The Story of British Nuclear Testing in South Australia

British nuclear testing began in Australia in 1952, with tests carried out on the near shore island of Montebello in Western Australia and at the remote Emu Fields site in South Australia in this year. In 1956 operations in South Australia were moved to the more accessible Maralinga site, located approximately 800Km northwest of Adelaide. The 3300 square kilometers of land used for testing, originally belonged to Maralinga Tjarutja a tribe of Indigenous Australians, who were removed from their homeland when testing began. Between 1956 and 1963 a number of nuclear tests were conducted at Maralinga. Operation “Buffalo” tested four fission bombs, one device was detonated from the ground, two were detonated from towers and one was dropped by a Royal Air Force plane, from an altitude of 30, 000ft. Subsequently, a further three nuclear tests, two from towers and one from suspended balloons were carried out as part of “operation Antler”. The yield of explosions in both operations is estimated to have ranged from 1 to 26 kilotonnes.The maps below show the scale of the environmental impact which nuclear testing had on Maralinga. Large (~400m X 400m) tracts of land, are now for safety reasons, covered by concrete plinths.

Oz Nukes1

The social legacy of British nuclear testing at Maralinga is a sad one. Investigations found that both servicemen involved in British operations and local aboriginal people had suffered from illnesses related to poisoning in the aftermath of nuclear tests. Land title of this area was not returned to the Maralinga Tjarutja peoples until the Maralinga Land act of 1984. The McClelland Royal Commission, was also established in 1984 to further investigate this issue. Nuclear contamination at Maralinga was observed in several locations. In 1994 the Maralinga Tjarutja received $13.5 million in compensation for the negative effects of nuclear fallout. Today local aboriginal communities still describe their homeland as “diseased” and many consider the Maralinga nuclear tests to be one of the darkest chapters in British-Australian history.

Copyright: Eoin Scollard


What search engine data tells us about global priorities

Today, we use the internet for so many things- our work, our pleasure and our interests. With the world wide web’s many utilities, data collated by Google offers powerful insights into what the internet is most used for. Here (where data is available), I analyse the most commonly searched for “how to” questions, googled in 2015. This map was a big one, so I have split it into smaller global regions. Some interesting and downright hilarious trends emerge.

The Americas

It seems electorate of Canada was conscientious in 2015, with “how to vote” being the most popular question to be asked of the search engine. In contrast, google users in the United States were simply baffled by the new snapchat. Brilliantly Mexicans were most concerned with WIFI theft, urgently needing to know “how to change the password on my modem”. Moving into Latin America, countries posed more practical questions of google, Panama wondering “how to do embroidery”, Venezuela, “how to do a hair braid” and Brazil wondering “how to make elastic bracelets”. Culinary questions were at the fingertips of Uruguayan and Chilean google users, with these countries wondering “how to make a lasagne” and “how to make pancakes” respectively.  Meanwhile, google users in Puerto Rico spent 2015 wondering “how to improvise” in their droves (in what context- who knows?).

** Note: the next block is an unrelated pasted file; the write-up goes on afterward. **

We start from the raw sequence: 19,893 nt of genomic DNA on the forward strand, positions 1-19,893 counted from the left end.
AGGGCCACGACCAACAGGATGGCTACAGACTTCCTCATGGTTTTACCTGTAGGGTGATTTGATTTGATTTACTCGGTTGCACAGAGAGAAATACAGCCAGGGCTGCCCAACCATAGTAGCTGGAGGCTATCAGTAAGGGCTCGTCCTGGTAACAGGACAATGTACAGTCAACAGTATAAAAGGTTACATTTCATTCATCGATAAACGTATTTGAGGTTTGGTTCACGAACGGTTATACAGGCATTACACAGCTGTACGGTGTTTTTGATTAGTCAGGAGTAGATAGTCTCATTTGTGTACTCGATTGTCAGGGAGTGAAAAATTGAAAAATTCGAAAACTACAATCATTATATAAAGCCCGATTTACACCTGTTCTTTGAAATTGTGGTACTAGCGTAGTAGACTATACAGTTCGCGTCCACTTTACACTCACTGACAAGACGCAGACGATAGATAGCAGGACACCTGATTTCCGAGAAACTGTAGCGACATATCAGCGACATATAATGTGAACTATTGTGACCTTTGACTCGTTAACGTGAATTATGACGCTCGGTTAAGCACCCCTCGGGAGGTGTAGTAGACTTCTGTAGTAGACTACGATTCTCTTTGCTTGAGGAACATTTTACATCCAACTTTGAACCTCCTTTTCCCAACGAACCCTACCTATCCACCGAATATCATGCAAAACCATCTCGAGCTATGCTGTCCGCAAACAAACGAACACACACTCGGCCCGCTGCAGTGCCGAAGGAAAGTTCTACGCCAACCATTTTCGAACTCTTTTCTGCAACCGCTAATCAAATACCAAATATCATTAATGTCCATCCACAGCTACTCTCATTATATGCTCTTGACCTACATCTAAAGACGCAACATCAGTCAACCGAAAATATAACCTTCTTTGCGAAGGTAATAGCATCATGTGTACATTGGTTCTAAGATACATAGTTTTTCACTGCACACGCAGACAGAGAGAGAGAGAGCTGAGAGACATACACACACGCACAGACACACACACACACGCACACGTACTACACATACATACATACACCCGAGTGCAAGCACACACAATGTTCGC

Unfortunately, google provides very little data as regards the questions most often asked of their search bar in African countries. What little there is, however, is gold. In South Africa, the major question of 2015 was “how to cast” (in a fishing context I presume). For Kenya, google provides not one- but three- lists of the most popular “how to” questions , “how to date a girl”, “how to use a condom” and “how to make a simple cake” coming out on top. In Uganda, “how to code variables on Amos?” takes the number one spot (Amos is  a software for social research). And brilliantly (but creepily), “how to join the Illuminati” took second place in this country.



Google provides data for many European countries. The new snapchat seems to have baffled many nations, with Ireland, the Netherlands, Belgium and Norway all turning to their search engine to figure it out. The Portuguese and the Spaniards asked more philosophical questions of google, the most commonly asked question in both nations being- “how to by happy?” (awhh).  The predictably tech-literate Germans were obviously concerned about their illegal streams wondering “what is my IP address” in 2015. The Polish, on the other hand, are obviously risky drivers, most often wondering “how to know my penalty points”. In Greece, fretting girlfriends topped google charts with “how to make him stay” taking top spot. While women in Finland turned to google for advice on “how to conceive” (hang on I’ll draw a picture). Fantastically in the midst of all this, the Italians concerned themselves with an obscure culinary question – “how to pickle olives”. There was no data for France (typical) and the Swiss wondered “How to make their sideview bigger?”. The Slovaks used google in a more opportunistic way, wondering “how to invest?”, while in the U.K., “how to lose belly fat?” was the top question. Oddly the burning question on the mind of the Swedes was “How tall is Jenny Stormstedt- a Swedish T.V. presenter.